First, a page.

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Broken Dreams: Vanity, Greed and the Souring of British Football by Tom Bower

Release date: 01st January, 2009
Publisher: Simon & Schuster

List Price: 7.99
Our Price: 5.59
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As the January transfer window swings open, the timely updating of this book makes it a must for anyone interested in football's often murky finances.

The accompanying press release proclaims that, "Football is a sport for those able to survive a recurring but familiar nightmare", a comment which could apply to fans burdened with supporting a team going through a bad spell. Here it applies to the sullied state of football's commercial wing and to the motley collection of owners, agents, managers and players who have siphoned off literally millions from the beautiful game, often in cash.

Bower identifies these less-than-loveable rogues, providing a remarkable amount of financial detail en route, although this does not make his narrative either ponderous, nor intricate. Such is its style and pace that, for example, summarising the intricacies of Ken Bates' financial wranglings on the British Virgin Isles prior to acquiring Chelsea for £1 reads more like an 'unputdownable' thriller.

Nor could Bower be accused of being over-selective when it comes to pointing the finger at those at the heart of football's financial shenanigans. Managers too are shown to have extremely sticky fingers and are criticised accordingly.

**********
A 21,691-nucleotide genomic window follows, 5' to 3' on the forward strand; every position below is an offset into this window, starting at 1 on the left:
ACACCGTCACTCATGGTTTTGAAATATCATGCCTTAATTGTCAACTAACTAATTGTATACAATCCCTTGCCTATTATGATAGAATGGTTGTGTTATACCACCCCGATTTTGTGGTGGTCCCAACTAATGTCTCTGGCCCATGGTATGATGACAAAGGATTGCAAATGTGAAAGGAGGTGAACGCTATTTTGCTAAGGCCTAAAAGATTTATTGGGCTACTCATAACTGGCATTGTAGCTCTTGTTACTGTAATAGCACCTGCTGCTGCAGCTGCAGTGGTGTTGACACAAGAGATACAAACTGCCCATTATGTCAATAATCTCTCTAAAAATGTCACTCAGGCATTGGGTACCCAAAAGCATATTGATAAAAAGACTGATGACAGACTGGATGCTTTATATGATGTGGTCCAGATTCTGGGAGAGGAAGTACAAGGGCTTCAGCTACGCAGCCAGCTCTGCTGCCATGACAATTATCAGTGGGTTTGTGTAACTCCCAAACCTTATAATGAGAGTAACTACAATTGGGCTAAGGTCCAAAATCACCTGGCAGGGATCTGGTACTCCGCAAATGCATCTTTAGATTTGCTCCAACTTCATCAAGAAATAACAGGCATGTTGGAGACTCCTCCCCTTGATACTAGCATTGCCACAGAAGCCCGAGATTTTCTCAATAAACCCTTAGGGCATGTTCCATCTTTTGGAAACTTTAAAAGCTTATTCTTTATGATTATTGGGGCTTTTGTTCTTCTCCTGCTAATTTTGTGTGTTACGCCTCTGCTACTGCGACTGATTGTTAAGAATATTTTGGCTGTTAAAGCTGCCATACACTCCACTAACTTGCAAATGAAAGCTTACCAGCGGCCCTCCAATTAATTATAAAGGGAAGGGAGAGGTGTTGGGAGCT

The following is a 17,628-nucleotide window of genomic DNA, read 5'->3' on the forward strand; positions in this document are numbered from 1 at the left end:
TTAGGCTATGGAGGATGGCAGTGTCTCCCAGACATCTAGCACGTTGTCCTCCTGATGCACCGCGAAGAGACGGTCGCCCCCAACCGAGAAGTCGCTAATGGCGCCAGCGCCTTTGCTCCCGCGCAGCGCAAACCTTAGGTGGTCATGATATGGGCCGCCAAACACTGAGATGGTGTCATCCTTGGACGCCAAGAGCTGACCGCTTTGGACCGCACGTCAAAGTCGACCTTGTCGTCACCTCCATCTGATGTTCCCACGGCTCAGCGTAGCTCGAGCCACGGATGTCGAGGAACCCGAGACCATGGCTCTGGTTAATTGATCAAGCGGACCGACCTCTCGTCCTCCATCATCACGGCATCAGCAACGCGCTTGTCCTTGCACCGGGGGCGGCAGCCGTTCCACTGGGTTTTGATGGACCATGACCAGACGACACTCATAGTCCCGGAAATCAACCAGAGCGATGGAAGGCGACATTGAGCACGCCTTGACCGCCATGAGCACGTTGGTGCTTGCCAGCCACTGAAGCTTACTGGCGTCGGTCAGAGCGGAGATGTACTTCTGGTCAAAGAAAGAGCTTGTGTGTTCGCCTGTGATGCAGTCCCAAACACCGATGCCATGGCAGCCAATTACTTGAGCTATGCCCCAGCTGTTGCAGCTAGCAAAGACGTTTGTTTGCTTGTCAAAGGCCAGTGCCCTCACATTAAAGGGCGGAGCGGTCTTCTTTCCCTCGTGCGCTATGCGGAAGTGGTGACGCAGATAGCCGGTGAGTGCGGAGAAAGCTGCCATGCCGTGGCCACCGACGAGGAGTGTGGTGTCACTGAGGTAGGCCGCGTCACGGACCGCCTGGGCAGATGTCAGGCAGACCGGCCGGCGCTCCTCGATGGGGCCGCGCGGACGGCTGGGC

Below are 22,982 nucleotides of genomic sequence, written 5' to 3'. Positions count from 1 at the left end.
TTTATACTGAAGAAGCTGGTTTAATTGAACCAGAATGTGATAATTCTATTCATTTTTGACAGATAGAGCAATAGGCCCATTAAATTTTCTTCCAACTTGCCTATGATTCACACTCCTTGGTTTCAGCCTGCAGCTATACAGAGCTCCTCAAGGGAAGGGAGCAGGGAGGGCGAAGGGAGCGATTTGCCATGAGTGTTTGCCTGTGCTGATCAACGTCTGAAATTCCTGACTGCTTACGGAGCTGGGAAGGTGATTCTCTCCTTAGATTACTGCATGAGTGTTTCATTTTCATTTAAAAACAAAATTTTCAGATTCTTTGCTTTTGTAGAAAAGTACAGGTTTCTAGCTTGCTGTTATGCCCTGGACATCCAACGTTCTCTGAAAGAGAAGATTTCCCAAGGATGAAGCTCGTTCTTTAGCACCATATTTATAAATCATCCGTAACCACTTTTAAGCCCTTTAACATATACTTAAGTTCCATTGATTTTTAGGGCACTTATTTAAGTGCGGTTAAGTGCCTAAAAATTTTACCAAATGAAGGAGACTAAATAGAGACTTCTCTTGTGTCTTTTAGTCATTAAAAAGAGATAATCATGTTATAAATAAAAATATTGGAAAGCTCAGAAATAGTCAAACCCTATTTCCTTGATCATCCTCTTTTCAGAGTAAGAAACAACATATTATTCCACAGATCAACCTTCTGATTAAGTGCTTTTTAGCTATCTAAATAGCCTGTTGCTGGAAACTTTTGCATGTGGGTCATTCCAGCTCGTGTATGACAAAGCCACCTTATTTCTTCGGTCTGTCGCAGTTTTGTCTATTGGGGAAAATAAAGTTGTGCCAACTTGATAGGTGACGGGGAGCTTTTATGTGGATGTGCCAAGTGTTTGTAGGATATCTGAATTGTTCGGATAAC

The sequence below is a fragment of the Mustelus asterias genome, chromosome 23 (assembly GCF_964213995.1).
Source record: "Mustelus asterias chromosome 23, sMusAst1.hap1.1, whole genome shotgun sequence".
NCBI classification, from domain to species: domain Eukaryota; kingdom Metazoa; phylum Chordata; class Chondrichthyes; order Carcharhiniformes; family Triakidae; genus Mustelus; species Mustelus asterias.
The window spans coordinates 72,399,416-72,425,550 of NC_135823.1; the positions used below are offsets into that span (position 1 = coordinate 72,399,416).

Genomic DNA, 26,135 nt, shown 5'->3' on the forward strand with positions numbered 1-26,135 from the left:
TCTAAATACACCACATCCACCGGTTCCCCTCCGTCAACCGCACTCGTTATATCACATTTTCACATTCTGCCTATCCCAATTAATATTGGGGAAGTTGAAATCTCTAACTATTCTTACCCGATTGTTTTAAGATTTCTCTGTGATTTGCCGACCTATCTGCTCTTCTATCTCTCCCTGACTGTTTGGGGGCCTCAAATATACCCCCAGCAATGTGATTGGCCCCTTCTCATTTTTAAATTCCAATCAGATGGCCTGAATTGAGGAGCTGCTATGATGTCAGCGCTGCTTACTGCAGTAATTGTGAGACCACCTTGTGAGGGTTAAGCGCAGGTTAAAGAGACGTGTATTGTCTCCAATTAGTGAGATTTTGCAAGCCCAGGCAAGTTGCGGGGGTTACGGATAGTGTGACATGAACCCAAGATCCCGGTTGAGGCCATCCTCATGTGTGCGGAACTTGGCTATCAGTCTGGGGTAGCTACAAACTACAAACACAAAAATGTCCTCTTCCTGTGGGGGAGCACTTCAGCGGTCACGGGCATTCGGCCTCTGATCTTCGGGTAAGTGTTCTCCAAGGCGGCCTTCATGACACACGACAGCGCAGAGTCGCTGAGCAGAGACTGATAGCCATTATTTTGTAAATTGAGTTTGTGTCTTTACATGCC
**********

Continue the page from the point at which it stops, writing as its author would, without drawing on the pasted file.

Unlike many before him, Bower does not shy away from referring to Brian Clough's fondness for 'a bung'. When Clough's Nottingham Forest bought Alf-Inge Haarland from Bryne in Norway for example, the agreed fee was £2.15m, yet the sum which reached Norway was £50,000 short.

On one level, this work is academic in its coverage - providing cross references, details of source material and a comprehensive index. On another, Bower peppers the text with a series of one liners which are testament to his descriptive talent.

Some of the information has already appeared elsewhere. In particular, the chapter devoted to the behind-the-scenes battles raging among Premier League chairmen as Sky was about to win the right to broadcast live football armed with a cheque for £305m was covered by David Conn in "The Football Business" some years ago.

Bower delivers more of a strategic overview as David Dein, then of Arsenal, urged chairmen to accept ITV's bid. Meanwhile, Sky's canny chief, Sam Chisholm, decided to target Will Wyatt, deputy managing director of the BBC with a proposal which allowed the BBC to screen highlights. The rest, of course, is history, but the Machiavellian-style approach of several chairmen accurately portrayed here serves to show the type of people who run our biggest football clubs in their true light.

In that respect, the football business is no different from any other, although the leeway afforded to some of the industry's employees would not be tolerated in many other sectors of industry. What Bower proves beyond doubt is that football is still a relatively untamed business - one where anything goes.


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